The founders of Starbucks took the name from Moby Dick, the legendary novel by Herman Melville. In the book, Starbuck is the name of the first mate of the Pequod, Captain Ahab's ship, and provides a calmer contrast to the obsessive nature of Ahab himself. Starbucks, however, was actually a second-choice name for the company. Gordon Bowker had actually wanted to call the company Pequod, but Bowker's marketing partner Terry Heckler was unconvinced. Eventually, the two settled on Starbucks as a name, presumably having ruled out 'Ahab', 'Ishmael' and 'Captain Boomer'. It's for the best, really.

They work hard for that fabulous aroma
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Yep, it's that classic Starbucks aroma. In his 1997 book Pour Your Heart Into It, Howard Schultz describes it as "heady, rich, full-bodied, dark, suggestive." Whatever it is, it's one of the defining features of Starbucks' image and pervades practically every Starbucks store across the planet.

But keeping that smell strong is hard work for the company. Coffee beans tend to absorb odors, meaning it's easy for them to be ruined by contaminant smells. To prevent this from happening, Starbucks banned smoking in their stores long before it became the law. They also prevent their employees from using perfumes and colognes, and refuse to sell chemically-flavored coffee beans. Strong-smelling goods such as soup, pastrami and other foods are also off the menu (though the store does serve a small selection of simple foods such as sandwiches and pastries that are baked off-premises). What results is one pure, simple smell: coffee. Frankly, we wouldn't have it any other way.

Those apron colors aren't just for show
The classic green staff apron is practically as recognizable to Starbucks customers as the logo itself, but it's not the only one that exists. In fact, there's a whole range of other aprons which all have their own individual meanings and purposes.

The green apron is standard, of course. Military vets have the option of wearing one embroidered with an American flag, while staff members who have graduated from the Starbucks College Achievement Plan have one embroidered with a mortarboard. Orange aprons are worn in the Netherlands to celebrate King's Day, while the purple apron is saved exclusively for each year's 26 barista champions.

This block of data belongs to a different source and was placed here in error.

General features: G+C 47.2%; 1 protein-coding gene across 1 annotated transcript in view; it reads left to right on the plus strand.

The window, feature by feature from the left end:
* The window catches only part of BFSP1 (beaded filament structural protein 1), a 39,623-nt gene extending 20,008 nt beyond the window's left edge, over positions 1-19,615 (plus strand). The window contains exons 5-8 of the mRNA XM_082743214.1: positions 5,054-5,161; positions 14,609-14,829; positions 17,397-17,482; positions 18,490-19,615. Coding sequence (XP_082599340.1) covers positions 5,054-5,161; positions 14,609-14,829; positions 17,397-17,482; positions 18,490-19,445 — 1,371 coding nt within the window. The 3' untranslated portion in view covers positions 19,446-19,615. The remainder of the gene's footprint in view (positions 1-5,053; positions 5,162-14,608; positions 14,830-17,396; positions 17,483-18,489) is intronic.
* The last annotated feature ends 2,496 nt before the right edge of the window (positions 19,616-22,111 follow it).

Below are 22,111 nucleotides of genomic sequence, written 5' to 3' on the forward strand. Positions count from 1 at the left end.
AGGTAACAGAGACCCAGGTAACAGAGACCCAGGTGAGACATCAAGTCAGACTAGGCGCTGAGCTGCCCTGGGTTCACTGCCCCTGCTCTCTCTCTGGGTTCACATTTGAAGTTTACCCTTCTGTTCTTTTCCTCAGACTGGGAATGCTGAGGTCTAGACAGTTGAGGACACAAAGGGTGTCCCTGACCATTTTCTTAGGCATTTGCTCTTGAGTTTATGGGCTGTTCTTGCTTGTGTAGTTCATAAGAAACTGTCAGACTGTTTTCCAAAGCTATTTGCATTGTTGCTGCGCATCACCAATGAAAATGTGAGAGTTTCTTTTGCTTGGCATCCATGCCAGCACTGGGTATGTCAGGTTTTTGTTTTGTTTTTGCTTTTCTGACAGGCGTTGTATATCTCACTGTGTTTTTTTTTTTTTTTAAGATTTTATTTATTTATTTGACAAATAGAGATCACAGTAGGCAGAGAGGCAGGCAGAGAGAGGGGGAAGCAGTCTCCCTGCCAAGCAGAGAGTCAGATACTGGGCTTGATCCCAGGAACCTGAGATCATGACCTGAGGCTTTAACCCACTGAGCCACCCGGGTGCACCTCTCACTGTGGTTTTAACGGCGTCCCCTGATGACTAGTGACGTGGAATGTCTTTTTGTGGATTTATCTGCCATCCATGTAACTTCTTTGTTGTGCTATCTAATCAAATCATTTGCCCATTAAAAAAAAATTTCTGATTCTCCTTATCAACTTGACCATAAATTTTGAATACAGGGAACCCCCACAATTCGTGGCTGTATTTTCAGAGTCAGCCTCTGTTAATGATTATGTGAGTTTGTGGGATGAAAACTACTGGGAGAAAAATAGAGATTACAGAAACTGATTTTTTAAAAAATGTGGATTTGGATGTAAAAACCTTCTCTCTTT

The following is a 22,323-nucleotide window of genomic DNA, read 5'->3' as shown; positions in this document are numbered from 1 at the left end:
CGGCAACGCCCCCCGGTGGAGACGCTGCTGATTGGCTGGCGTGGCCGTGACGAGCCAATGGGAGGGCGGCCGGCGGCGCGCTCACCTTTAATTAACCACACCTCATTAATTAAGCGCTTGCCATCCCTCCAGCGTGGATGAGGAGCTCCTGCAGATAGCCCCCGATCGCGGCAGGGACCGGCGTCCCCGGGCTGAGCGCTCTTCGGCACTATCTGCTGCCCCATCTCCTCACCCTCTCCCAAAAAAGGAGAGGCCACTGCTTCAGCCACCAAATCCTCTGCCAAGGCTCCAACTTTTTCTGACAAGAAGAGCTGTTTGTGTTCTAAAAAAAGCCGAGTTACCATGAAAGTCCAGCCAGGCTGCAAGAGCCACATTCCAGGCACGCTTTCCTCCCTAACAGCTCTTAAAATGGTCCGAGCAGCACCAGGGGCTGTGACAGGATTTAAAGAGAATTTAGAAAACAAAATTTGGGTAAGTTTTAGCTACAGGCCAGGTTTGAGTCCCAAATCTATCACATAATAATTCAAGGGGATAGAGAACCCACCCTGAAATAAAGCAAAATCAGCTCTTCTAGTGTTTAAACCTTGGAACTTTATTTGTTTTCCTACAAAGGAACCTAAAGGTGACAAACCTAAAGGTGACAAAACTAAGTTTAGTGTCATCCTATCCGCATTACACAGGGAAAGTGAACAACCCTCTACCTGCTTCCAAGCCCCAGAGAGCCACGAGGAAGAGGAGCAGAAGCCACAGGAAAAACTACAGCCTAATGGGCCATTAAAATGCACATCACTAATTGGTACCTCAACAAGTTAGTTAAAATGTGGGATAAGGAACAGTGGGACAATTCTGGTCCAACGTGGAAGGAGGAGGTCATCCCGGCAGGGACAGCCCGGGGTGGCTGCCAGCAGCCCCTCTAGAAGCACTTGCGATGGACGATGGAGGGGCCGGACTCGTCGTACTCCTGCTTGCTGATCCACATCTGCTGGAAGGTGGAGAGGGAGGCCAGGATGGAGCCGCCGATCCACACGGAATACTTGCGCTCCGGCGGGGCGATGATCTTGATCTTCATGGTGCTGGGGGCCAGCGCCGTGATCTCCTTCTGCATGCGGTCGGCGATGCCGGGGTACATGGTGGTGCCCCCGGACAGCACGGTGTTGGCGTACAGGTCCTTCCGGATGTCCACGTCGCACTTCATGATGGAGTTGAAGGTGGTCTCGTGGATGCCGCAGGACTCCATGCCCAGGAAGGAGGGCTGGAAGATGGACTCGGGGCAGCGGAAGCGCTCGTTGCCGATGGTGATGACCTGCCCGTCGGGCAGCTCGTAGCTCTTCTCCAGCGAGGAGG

The black apron, meanwhile, is worn by Coffee Masters, who have a certified knowledge in the field. Occasionally, promotional events will involve the company giving out a few special aprons to each store, such as the pale blue apron for the launch of Frappuccino Happy Hour or the red aprons you might see during the holidays.

Baristas definitely have a dress code
The apron isn't the only item on the Starbucks dress code worth a look, though. In fact, the company is actually pretty strict on how it allows employees to present themselves. Here's a run-through of the rules.
Hair must be kept looking "natural", meaning no bright colors such as purple, pink, blue or green (though this seems to vary by store). Rings are allowed, but only if they have no stones, and watches, bracelets and wristbands are forbidden for food safety reasons. The apron must be kept clean, unwrinkled and unstained, while your shirt must be solid black or white and they prefer if you tuck it in. Piercings should be small, fingernails clean,and tattoos are allowed — but they must be tasteful and can't be on your face or throat. Finally, any hats worn must have the Starbucks logo, and pants, shorts or skirts should be khaki or black.

On the no-go list: blue jeans, hoodies, t-shirts, yoga pants, cowboy boots, canvas shoes and, of course, colognes and perfumes.  

Starbucks table
According to Karen Blumenthal, author of Grande Expectations: A Year in the Life of Starbucks' Stock (via Reader's Digest), the store's round tables are made that way to make you feel less lonely and more at home. "Round tables are more welcoming than those with square edges," she writes. "And people look less alone while seated at a round table." It just goes to show that even the most innocuous characteristics of stores like Starbucks have been thought through over and over again. And sure, maybe a cynic would suggest that Starbucks make their tables this way in the hopes of keeping people from wanting to leave their stores, thus making for money from each customer — but who are we to say?

There are some cup sizes you might not know about